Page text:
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## Calculus, all content (2017 edition)

### Course: Calculus, all content (2017 edition)>Unit 7

Lesson 3: Series review

# Converting explicit series terms to summation notation (n ≥ 2)

Usually, when writing a series in sigma notation, we start summing at n=1 or n=0. Sometimes though, we would like to start at n=2 or larger values. See an example here. Created by Sal Khan.

## Want to join the conversation?

• I came up with the formula (-1)^(n-1) * 8(n-1)/(2n+1). Is this correct as well? • Hey, so I just figured out that the common ratio between these successive terms is -10/7, therefore shouldn't the fourth term be -160/49 instead of -32/9?
(1 vote) • Well... In a word, no. The ratio between the first two terms may be -10/7, but the fourth term is part of the series as Sal has defined it, too, so we can't just discount it or say that it must be wrong when we're trying to figure out the pattern. This is not a geometric series, but if you just look at the first two terms, you might think it is. In fact, if you just look at the first two terms of any series, you could convince yourself that it's geometric because there will always be some constant ratio between two given numbers.

If we knew that this series was geometric, your statement would be correct; however, we don't know that, and in fact it's not a geometric series, so we can't assume that there will be a common ratio. Hope that makes sense.
• what does a sub n mean? • a sub n, which people often format as a_n is the last number in a series, or any particular number represented by its position n, in the a series (a_1, a_2, a_3, ..., a_n). If we have 10 numbers in some series, the tenth number, a_10, will be the a_n. In the example in this video, the first term is `a_2`. And `a_n` would be an infinite unkwown number. Bytheway, there are sums that the infinite sum of n numbers is known, like `sum of 2^-n, n=0 to infinity`. http://www.wolframalpha.com/input/?i=sum+of+2%5E-n,+n%3D0+to+infinity
(1 vote)
• How can I identify patterns in series easier? I know it's broad, but that's my main problem when completing these questions. Once I identify the pattern, I can come up with the general term pretty easy. • Look for the usual suspects: repetition, distance between terms, ratio between terms, alternation patterns. The best method is just to practice it. Look for other resources online, calculus texts, etc. Remember way back when factoring a quadratic seemed difficult, but now, with lots of experience under your belt, no problems, right? Same deal here.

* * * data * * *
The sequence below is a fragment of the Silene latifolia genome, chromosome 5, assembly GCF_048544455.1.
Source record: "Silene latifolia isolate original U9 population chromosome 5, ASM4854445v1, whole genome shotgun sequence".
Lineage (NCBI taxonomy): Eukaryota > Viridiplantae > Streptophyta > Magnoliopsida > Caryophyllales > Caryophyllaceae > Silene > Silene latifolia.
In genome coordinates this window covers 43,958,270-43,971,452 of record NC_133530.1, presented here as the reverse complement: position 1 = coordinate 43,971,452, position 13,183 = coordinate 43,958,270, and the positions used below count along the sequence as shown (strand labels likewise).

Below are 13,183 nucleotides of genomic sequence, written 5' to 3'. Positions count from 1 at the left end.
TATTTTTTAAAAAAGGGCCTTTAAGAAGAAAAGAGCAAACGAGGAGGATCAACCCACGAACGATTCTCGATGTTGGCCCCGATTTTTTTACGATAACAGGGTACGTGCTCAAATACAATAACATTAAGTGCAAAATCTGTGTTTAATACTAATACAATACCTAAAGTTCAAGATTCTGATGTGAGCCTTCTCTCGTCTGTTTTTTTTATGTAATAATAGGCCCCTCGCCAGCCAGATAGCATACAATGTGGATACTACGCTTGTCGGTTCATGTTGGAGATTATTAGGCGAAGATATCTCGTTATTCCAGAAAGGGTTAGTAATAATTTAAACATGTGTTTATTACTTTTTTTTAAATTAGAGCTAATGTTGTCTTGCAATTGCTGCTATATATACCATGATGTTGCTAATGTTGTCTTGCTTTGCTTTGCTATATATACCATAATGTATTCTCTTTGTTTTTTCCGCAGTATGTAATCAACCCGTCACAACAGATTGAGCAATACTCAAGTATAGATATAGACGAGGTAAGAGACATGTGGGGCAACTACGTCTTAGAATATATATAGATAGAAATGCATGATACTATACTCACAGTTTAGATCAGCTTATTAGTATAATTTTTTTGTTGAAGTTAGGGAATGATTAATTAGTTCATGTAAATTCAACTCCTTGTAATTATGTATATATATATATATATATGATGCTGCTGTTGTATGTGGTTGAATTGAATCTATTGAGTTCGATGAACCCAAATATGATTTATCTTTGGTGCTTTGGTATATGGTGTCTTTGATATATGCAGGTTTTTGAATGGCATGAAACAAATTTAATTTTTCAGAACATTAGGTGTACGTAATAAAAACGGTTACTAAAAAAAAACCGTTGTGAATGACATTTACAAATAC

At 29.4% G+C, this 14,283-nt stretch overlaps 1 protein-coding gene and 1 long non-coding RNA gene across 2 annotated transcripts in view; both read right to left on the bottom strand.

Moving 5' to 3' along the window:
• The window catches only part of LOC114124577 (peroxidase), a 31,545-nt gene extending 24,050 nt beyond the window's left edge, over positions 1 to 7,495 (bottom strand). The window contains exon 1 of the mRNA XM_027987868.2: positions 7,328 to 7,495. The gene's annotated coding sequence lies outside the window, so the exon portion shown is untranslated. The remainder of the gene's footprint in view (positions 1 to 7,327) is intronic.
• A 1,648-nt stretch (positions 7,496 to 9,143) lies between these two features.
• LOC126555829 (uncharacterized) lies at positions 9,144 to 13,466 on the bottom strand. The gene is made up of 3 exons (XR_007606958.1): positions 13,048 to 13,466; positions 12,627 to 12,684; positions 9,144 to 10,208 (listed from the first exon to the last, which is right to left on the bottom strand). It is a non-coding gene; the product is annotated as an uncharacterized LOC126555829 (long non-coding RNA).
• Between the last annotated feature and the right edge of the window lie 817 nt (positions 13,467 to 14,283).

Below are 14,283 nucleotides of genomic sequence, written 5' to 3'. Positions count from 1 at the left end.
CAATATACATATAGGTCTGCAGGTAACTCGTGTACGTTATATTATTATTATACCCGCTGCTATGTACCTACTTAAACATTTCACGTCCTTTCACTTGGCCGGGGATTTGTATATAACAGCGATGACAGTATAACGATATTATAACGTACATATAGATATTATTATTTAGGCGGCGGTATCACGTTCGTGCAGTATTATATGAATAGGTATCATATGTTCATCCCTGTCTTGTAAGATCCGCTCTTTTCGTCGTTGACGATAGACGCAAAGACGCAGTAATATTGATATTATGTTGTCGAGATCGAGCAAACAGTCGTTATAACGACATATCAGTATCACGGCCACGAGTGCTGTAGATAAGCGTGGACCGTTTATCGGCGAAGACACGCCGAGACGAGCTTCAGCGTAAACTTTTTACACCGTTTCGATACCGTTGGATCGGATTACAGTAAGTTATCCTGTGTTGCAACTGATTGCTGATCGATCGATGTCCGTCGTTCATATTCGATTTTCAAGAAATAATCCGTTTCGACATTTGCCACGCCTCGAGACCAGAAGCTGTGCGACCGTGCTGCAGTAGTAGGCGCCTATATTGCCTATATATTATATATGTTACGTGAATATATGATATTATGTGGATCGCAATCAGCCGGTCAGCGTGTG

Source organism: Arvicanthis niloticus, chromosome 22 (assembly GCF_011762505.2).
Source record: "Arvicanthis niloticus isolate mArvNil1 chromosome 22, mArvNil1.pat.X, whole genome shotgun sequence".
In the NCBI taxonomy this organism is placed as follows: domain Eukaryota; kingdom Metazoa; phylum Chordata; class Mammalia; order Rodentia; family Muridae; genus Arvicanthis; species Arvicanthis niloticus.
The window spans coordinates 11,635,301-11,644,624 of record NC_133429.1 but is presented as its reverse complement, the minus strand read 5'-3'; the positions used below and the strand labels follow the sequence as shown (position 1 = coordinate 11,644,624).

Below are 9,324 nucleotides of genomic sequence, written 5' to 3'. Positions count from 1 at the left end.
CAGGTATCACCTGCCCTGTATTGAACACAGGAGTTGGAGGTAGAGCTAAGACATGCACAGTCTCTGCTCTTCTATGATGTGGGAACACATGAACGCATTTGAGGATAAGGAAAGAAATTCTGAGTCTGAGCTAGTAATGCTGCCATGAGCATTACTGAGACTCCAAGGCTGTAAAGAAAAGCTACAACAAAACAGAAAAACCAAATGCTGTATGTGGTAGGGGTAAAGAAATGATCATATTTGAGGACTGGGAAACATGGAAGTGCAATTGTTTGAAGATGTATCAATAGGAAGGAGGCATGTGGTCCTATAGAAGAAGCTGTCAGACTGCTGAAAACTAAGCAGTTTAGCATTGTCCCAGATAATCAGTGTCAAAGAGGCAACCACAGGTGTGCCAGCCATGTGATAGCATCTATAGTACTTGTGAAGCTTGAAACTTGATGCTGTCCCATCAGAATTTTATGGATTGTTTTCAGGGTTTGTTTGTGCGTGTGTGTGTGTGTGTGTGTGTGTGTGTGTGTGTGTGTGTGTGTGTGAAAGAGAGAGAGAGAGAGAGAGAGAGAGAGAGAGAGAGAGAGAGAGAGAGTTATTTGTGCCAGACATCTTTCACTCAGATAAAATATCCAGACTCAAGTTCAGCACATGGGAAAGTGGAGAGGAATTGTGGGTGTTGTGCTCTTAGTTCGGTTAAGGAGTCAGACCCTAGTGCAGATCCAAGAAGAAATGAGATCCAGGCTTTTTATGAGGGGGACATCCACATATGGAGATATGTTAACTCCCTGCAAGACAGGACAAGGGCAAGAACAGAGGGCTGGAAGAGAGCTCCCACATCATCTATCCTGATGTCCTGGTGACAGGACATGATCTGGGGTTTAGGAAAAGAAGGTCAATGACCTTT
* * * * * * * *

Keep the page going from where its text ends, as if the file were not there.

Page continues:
(1 vote)
• i have a different formula! is this right [(-2)^n * 2] / -(2n +1) • Can i write it as 4*(-2)^n / 3+2n instead?
(1 vote) • There are an infinite number of ways to express most sequences/series explicitly. Your expression is close; however, at n = 1 your expression = -8/5. If you look at Sal's expression you will notice his series starts off with n = 2. Thus, if you were to decrease the index of your expression by one you would get a correct answer as well. For example,
4*(-2)^(n-1) / 3+2(n-1)
4*(-2)^(n-1) / 3+2n-2
4*(-2)^(n-1) / 2n+ 1

Notice, if you manipulated the final expression above enough, you would get same answer as Sal.

(Focusing only on the numerator)
4 = 2*2
(-2)^(n-1) = (-2)^n / -2
2*2*(-2)^n / -2
2 and -2 cancel out to equal -1
-1*2*(-2)^n
-1 * 2 = -2
-2*(-2)^n = (-2)^(n+1)
Thus, your expression = (-2)^(n+1) / 2n+1
• Could another Sigma notation for this same problem be: (-5)^n/3n?
My reasoning is, (-5)^1 = -5, ^2 = 25, ^3 = -125, etc, and it would be much simpler. Would that work as a solution for this as well? Thanks! Sorry, I'm watching the video "Writing a series in Sigma notation" but the comments are from a different video. Not sure what's going on with the site, but I went back and checked other videos and the same thing is happening there. I'll try to put the comment on the right video.
(1 vote) • Yes, that would work; I guess you couldn't see the video comments, but that idea was at the top. And actually, you could even go so far as to express it as (-5/3)^n, which I think may be even more useful because it really shows the geometric nature of this series. As another user said, I suspect Sal used the (-1)^n notation because he wanted to use the concept of an oscillator, which is a good thing to be able to recognize and apply.